|Projection of center of gravity (COG) between 3 bases of support (two feet and the shoulders on the ball)
||Keep the wrist over the elbow
|Stabilizing the COG on an unstable surface (ball)
||Straighten the elbows at the top of the movement
|Gravitational force acting on the dumbbells
||Keep the weights over your chest
|Independent stabilization of both upper extremities to move the weight
||Remember to breathe
|Independent directional control of both upper extremities moving the external resistance (dumbbells) to the desired location
||Don’t lift your head off of the ball
The point of laying the information out in such a way is to illustrate how futile it is to attempt to "teach" your client a new motor strategy when two or more of their current neurological, musculoskeletal, cardiovascular or intellectual capacities are all being exceeded simultaneously. The body will have a hierarchy of responses based on survival (or in this case safety). Those that will occur first, are those that require the least amount of processing and are based on reflexes (3). Let’s say for example, during our dumbbell chest press the ball begins to roll on this same client. His COG starts shifting as he presses the dumbbells over his chest. What do you think his body will give priority to - adjusting his feet to reestablish stability of his COG or keeping his shoulder blades together? Obviously to protect himself he will shift his feet to get stable. If the degree of perturbation was not too great, he may even have finished the press. But he would have done so using a strategy with which he was efficient or “strong” at. A common substitution pattern in this case might involve utilizing the cervical flexors and slightly lifting his head off of the ball. This would promote thoracic flexion and scapular elevation, essentially eliminating any chance of maintaining scapular adduction because scapular adduction would have required higher level processing. Therefore, scapular adduction would place low on the level or importance as it related to the disturbance of his COG.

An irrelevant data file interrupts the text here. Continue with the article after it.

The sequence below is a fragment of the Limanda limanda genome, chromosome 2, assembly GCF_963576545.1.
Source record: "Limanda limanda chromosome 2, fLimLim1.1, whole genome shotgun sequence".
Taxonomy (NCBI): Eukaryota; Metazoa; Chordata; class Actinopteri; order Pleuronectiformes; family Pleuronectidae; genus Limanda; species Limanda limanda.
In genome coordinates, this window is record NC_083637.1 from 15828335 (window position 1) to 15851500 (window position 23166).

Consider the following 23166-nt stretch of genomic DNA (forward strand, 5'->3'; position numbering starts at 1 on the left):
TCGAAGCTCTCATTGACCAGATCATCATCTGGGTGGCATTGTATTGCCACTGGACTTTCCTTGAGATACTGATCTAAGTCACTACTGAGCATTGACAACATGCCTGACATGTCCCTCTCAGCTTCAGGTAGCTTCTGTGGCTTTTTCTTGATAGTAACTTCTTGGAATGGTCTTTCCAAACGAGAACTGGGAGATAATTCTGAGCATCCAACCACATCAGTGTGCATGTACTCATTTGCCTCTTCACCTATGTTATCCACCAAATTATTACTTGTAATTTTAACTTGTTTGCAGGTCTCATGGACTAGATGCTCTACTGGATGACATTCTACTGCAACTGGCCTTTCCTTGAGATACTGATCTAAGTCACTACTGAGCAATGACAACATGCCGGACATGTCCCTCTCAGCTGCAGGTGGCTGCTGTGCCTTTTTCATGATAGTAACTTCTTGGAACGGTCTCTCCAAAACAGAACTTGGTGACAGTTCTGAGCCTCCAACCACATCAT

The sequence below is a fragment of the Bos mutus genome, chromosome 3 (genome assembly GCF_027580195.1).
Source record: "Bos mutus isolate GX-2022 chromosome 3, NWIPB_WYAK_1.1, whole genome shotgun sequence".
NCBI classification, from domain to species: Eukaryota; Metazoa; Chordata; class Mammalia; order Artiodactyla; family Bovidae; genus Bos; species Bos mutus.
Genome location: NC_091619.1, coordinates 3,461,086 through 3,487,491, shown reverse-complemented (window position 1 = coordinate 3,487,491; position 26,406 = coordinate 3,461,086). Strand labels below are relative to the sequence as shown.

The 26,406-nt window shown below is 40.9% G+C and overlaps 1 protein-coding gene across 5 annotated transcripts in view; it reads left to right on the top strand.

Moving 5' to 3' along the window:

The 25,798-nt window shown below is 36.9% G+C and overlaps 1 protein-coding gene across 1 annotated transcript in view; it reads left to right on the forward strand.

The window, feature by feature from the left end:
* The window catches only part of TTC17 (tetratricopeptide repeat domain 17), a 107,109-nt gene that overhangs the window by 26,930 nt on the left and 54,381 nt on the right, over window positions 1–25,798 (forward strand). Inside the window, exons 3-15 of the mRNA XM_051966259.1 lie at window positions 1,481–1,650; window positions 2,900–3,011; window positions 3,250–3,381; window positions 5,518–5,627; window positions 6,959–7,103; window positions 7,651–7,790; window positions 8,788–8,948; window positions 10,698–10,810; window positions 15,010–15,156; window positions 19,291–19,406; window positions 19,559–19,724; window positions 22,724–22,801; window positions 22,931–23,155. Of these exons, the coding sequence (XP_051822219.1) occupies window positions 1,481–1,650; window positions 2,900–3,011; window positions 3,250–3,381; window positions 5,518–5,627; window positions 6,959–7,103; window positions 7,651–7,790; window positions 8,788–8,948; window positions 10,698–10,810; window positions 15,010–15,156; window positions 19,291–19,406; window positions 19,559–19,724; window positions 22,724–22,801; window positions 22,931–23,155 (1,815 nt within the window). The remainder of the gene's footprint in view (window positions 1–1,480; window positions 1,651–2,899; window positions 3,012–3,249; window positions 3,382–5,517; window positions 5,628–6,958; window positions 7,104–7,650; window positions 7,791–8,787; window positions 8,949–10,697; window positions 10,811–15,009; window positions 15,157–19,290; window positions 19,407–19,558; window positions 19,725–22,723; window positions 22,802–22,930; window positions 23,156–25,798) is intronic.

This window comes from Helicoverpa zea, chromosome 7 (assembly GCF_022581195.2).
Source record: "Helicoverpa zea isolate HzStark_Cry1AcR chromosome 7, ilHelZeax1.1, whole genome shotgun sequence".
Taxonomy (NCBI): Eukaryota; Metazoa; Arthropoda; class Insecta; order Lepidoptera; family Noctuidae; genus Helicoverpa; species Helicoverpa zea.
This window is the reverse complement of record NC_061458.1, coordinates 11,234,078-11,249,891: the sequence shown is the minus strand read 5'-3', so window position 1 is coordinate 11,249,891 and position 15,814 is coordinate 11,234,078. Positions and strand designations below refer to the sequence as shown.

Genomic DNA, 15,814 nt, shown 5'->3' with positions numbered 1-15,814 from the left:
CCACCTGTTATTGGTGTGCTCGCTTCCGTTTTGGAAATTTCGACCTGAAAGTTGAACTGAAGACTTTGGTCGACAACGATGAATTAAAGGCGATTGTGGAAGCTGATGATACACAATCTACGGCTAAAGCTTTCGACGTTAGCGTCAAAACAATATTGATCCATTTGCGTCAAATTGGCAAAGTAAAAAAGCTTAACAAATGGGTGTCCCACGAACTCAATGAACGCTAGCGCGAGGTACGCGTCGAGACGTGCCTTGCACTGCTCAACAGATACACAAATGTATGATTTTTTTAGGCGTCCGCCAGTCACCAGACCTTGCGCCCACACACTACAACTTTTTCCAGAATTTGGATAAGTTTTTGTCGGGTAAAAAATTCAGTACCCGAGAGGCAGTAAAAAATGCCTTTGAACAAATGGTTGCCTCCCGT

When the learning variables are too many, your client will not be able to disassociate related movements (compensations) to those that you wish to reinforce. If you are attempting to reinforce scapular stabilization during shoulder abduction, then the client must disassociate scapular elevation or shrugging (4). Keep these consequences in mind as you prepare your exercise programs following your assessments. And understand that verbal instructions alone, will not overcome an established motor engram your client currently possesses. I like to refer to it as asking your client’s body to cash a check it does not have the funds for.
In the next part of this series, we will explore some of the principles and goals of the corrective exercise process. Remember, Function First, everything else follows.
For information on the remaining 2003 dates and locations for Anthony Carey's seminar Before the Core: Posture and Motor Learning, check out : www.anthonycareyinc.com/page/page/562278.htm
- Sahrmann, S. (2002). Diagnosis and Treatment of Movement Impairment Syndromes. St. Louis, MO: Mosby
- Luttgens, K., Wells, K (1982). Kinesiology: Scientific Basis of Human Movement. Philadelphia, PA: Saunders College Publishing.
- Schmidt, R. (1988). Motor Control and Learning. A Behavioral Emphasis. Champaign, IL: Human Kinetics Publishers, Inc.
- Edgerton, VR., Wolf, SL., Levendowski, DJ., Roy, RR. (1996). Theoretical basis for patterning EMG amplitudes to assess muscle dysfunction. Medical Science in Sports and Exercise 28: 744-51.
- Liebenson, C. (2002). Functional reactivation for neck pain patients. Journal of Bodywork and Movement Therapies 6: 59-66.